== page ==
Please join NDN on the evening of Wednesday, October 28 for an important discussion on the future of America’s involvement in Afghanistan. Leading the conversation will be two influential and knowledgeable guests: Congressman Adam Smith, the Chairman of the Subcommittee on Terrorism, Unconventional Threats and Capabilities of the House Armed Services Committee, and journalist Peter Bergen, the Co-Director of the New America Foundation’s Counterterrorism Strategy Initiative.
Congressman Smith will speak about his recent official trip to Afghanistan and Pakistan, the Congressional outlook on the report on the war prepared by General Stanley McChrystal, and the Obama Administration's strategy. Bergen, who has visited Afghanistan frequently since 1993, will discuss the definition and possibility of American success in Afghanistan.
A brief reception including drinks and light hors d'oeuvre will begin at 6:30, with the discussion beginning at 7:00pm. If you are unable to attend, a live webcast will begin at 7:00pm as well.
Next Wednesday, October 28, Afghanistan experts Congressman Adam Smith, the Chairman of the Subcommittee on Terrorism, Unconventional Threats and Capabilities of the House Armed Services Committee, and journalist Peter Bergen, the Co-Director of the New America Foundation’s Counterterrorism Strategy Initiative will speak to NDN about America’s challenges in Afghanistan. Both had important contributions to the conversation today in the press, Smith in lead quote in the New York Times and Bergen in an article in The New Republic.
Despite efforts by the United States and its allies in the last year to cripple the Taliban's financing, using the military and intelligence, American officials acknowledge they barely made a dent.
"I don’t believe we can significantly alter their effectiveness by cutting off their money right now," said Representative Adam Smith, a Washington State Democrat on the House Intelligence and Armed Services Committees who traveled to Afghanistan and Pakistan last month. "I'm not saying we shouldn’t try. It’s just bigger and more complex than we can effectively stop."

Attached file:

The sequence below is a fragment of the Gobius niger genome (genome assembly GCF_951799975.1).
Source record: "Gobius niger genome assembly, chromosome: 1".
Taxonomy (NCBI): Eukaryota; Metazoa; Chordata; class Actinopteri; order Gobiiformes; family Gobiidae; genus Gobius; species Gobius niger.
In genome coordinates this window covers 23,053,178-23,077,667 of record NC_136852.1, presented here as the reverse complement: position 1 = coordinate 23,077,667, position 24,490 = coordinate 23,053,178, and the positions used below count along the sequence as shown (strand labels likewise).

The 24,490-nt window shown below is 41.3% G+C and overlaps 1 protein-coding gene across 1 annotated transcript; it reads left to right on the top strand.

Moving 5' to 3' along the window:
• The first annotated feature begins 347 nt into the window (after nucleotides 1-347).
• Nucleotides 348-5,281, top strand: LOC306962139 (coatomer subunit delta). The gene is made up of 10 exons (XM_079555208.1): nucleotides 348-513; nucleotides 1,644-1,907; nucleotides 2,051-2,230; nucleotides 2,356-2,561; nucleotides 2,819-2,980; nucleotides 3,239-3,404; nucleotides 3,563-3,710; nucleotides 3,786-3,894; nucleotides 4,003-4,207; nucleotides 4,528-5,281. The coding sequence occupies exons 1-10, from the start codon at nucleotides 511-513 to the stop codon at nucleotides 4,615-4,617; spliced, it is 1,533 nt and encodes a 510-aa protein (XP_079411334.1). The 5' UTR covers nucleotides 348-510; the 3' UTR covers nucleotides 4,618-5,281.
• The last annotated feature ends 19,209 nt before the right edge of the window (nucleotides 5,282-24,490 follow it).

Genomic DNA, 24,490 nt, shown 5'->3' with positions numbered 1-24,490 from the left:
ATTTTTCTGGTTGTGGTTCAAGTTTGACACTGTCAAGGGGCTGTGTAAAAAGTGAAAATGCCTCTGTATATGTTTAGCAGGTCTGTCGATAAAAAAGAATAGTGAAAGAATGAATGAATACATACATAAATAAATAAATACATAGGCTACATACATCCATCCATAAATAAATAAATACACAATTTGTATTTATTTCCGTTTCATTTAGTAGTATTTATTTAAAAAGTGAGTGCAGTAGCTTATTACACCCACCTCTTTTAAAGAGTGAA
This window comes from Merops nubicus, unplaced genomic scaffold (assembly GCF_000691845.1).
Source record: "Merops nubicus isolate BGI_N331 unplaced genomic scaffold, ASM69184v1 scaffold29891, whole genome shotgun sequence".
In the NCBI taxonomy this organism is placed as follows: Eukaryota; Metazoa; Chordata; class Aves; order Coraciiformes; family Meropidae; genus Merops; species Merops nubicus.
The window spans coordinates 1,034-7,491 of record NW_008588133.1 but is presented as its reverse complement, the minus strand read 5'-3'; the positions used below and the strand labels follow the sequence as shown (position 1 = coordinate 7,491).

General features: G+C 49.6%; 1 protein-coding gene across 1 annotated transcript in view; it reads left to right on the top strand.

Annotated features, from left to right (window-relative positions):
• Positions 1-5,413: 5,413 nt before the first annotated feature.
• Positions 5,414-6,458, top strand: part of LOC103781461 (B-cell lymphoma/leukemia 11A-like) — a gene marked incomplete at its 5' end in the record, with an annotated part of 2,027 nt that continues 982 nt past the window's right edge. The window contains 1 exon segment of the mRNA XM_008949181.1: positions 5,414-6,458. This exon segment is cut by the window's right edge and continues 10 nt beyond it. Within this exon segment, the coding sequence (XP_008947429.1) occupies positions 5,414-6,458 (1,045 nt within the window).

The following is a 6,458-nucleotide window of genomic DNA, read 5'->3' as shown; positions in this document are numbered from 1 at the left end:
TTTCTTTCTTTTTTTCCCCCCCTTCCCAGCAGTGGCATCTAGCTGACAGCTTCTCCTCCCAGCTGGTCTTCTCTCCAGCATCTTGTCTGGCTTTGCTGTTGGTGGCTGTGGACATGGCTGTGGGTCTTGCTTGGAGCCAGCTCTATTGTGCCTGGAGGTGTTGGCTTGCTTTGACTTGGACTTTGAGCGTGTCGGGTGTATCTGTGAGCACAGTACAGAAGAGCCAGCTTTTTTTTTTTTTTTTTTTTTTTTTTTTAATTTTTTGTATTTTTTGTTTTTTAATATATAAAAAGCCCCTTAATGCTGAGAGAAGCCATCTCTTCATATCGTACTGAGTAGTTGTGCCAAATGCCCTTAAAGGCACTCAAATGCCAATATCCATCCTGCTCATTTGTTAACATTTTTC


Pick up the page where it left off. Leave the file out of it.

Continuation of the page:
...as President Obama weighs whether to send more troops to Afghanistan, the connection between the region and Al Qaeda has suddenly become a matter of hot dispute in Washington. We are told that September 11 was as much a product of plotting in Hamburg as in Afghanistan; that Al Qaeda and the Taliban are quite distinct groups, and that we can therefore defeat the former while tolerating the latter; that flushing jihadists out of one failing state will merely cause them to pop up in another anarchic corner of the globe; that, in the age of the Internet, denying terrorists a physical safe haven isn't all it's cracked up to be.
These arguments point toward one conclusion: The effort to secure Afghanistan is not a matter of vital U.S. interest. But those who make this case could not be more mistaken. Afghanistan and the areas of Pakistan that border it have always been the epicenter of the war on jihadist terrorism--and, at least for the foreseeable future, they will continue to be. Though it may be tempting to think otherwise, we cannot defeat Al Qaeda without securing Afghanistan.
"Older politicians will have to get beyond their ideological blinders to recognize the opportunity waiting for any candidate or political party that can embrace both halves of the Millennial era civic ethos paradox."